When Yvette Brown began her new job as a data manager in Crystal City six months ago, she thought the hour-plus commute from her Woodbridge home would be the job's biggest drawback.
Little did she know, she says now, that finding a parking space in Arlington would provide a daily adventure in detective work. The parking garage she tried to get into near work has a year's waiting list for those willing to pay the $65-a-month fee.
So Brown leaves her Prince William County home at 4:30 each morning, an hour earlier than she would otherwise, in hopes of finding a space along South Eads Street near a trash transfer station.
"It's terrible," Brown said. "There's hardly anywhere to park. I wish someone would do something about it . . . . I didn't have this trouble when I lived in Norfolk before. Things were much more convenient there."
The long-established parking crunch in the District has come to the Northern Virginia suburbs along with the jobs and corporations that have crossed the Potomac River in search of convenient locations and lower rents and taxes.
In urban Arlington, where the number of office workers daily is double the county's population of 154,000 persons, many say the parking problem, already acute, could become staggering when the millions of square feet of buildings approved by the county in recent years are filled.
"Parking was the number one problem of our small businesses," said Bob Reade, executive vice president of Arlington's Chamber of Commerce, referring to a survey of 300 small businesses last year. "For the first time, parking showed up on the list before complaints about business license taxes."
Some blame the parking crunch on an Arlington policy that allows developers to build fewer parking spaces in areas around Metro stops, where much of the county's development is concentrated, than in other commercial areas. County Board members have long said they do not want Arlington to become a parking lot for the outer suburbs.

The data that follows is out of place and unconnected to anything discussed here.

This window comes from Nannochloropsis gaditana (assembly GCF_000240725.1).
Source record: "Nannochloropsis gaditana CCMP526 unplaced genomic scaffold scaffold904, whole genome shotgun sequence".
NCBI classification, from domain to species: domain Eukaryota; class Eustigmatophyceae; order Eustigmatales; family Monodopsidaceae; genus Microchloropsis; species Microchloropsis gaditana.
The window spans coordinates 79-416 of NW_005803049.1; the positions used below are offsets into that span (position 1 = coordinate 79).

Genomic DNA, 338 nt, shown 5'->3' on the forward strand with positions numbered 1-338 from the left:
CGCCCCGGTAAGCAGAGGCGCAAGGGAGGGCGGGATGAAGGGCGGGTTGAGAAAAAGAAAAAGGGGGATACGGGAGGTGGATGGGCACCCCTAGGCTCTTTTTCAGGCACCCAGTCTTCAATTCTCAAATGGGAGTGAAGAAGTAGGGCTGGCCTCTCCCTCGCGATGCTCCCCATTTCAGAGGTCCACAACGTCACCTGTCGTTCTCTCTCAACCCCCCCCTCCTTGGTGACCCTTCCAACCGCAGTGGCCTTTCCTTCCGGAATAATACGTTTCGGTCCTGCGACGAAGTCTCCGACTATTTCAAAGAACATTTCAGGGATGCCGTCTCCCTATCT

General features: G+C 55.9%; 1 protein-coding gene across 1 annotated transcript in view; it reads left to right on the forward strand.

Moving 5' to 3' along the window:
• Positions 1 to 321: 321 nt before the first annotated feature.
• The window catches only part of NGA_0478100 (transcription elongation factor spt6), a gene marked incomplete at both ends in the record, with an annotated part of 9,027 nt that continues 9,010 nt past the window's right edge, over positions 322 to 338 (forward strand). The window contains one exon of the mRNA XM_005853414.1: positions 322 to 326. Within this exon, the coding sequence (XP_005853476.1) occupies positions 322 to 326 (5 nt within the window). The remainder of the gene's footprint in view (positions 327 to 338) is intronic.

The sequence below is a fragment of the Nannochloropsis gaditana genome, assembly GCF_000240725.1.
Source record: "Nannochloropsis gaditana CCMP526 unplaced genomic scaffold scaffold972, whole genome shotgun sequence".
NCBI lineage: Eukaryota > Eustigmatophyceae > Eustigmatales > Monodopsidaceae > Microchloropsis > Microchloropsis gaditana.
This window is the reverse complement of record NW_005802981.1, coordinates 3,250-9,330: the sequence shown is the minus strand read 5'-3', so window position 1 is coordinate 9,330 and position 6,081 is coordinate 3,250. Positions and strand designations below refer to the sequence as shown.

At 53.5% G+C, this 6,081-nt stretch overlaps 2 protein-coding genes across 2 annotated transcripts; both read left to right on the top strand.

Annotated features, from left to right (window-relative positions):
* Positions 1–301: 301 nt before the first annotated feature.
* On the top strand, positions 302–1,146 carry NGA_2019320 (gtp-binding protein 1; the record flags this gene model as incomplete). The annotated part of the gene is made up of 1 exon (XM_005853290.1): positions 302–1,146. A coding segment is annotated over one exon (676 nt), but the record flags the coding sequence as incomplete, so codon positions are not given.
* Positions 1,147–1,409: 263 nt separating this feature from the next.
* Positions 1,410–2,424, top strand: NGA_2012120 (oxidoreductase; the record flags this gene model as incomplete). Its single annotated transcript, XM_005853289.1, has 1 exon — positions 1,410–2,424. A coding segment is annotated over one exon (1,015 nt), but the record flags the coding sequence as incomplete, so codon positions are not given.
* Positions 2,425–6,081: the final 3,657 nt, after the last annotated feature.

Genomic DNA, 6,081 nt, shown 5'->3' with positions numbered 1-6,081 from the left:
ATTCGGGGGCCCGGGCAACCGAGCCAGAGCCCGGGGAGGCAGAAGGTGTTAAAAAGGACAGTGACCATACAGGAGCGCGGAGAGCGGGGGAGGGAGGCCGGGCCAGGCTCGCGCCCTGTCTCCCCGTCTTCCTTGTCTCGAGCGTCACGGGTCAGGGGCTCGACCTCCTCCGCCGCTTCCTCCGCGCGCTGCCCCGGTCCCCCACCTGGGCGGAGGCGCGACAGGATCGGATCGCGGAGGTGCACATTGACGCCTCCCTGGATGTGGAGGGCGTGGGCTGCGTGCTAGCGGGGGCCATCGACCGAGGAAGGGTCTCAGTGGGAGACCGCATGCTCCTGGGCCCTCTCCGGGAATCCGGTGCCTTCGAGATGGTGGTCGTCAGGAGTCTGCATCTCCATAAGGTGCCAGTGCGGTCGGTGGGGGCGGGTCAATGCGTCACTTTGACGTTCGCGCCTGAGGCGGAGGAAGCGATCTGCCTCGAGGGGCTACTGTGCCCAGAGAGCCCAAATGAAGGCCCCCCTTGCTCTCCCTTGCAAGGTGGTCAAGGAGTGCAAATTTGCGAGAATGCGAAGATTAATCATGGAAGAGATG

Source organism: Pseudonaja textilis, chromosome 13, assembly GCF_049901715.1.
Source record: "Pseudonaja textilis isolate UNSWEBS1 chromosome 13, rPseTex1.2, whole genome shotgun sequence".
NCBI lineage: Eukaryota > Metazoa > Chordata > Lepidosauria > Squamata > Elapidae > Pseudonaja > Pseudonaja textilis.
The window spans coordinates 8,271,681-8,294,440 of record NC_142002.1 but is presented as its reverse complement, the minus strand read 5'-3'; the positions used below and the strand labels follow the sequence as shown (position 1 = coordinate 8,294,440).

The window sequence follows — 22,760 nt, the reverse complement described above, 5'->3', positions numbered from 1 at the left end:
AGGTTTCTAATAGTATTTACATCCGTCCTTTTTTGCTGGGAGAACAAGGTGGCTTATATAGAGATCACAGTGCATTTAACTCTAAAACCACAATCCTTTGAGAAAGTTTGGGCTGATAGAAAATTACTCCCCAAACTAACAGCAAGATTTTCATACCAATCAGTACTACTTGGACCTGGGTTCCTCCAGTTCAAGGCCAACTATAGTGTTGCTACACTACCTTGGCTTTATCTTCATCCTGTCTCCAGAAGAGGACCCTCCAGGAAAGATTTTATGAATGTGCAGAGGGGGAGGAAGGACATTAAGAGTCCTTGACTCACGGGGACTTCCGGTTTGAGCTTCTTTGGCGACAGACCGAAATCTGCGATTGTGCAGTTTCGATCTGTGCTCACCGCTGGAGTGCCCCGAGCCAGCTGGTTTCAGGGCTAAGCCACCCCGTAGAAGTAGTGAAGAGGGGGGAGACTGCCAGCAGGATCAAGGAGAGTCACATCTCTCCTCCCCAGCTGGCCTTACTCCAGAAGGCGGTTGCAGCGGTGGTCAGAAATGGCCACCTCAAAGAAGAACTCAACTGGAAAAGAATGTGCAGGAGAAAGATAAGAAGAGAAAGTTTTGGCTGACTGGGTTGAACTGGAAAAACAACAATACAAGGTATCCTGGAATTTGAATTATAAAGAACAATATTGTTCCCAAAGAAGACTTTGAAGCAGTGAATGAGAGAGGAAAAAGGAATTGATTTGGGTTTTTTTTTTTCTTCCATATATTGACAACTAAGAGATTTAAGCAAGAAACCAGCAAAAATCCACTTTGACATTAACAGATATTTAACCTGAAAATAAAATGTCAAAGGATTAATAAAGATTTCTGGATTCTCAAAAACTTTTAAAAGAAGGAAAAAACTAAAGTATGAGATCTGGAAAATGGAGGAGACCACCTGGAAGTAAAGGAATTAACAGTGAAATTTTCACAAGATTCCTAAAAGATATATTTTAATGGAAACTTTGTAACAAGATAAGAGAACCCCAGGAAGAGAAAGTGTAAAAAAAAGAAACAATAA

The county parking code requires one parking space for every 530 square feet of office space, but near Metro stations that is lowered to one space for 580 square feet.
Gary Kirkbride, county planning chief, said the policy is keyed to the county's goal of providing incentives for commuters to use the subway and car pools, instead of driving.
In Clarendon, a previous County Board approved plans for a high-rise building that is to be the centerpiece of a rejuvenated commercial district. The building, under construction by the Olmsted Foundation, is expected to provide 400 parking spaces for about 1,500 employes and shoppers.
At the planned Court House Plaza complex recently approved by the board, there will be 1,878 parking spaces for an estimated 2,630 residents, workers and shoppers. County employes, most of whom park nearby free now, may be either charged to park or allocated spaces at satellite lots.
Jeffrey A. Zinn, president of a civic association for the Courtland neighborhood near the project, said he fears that parking problems in his neighborhood will be exacerbated seriously by Court House Plaza. There is already a spillover from the many town house projects, which he said have inadequate parking for two-car families and guests.
Although he agrees that there should be less parking at Metro stop areas, Zinn, who is a member of the county transportation commission, said Arlington should have provided much more parking than it did at Court House Plaza.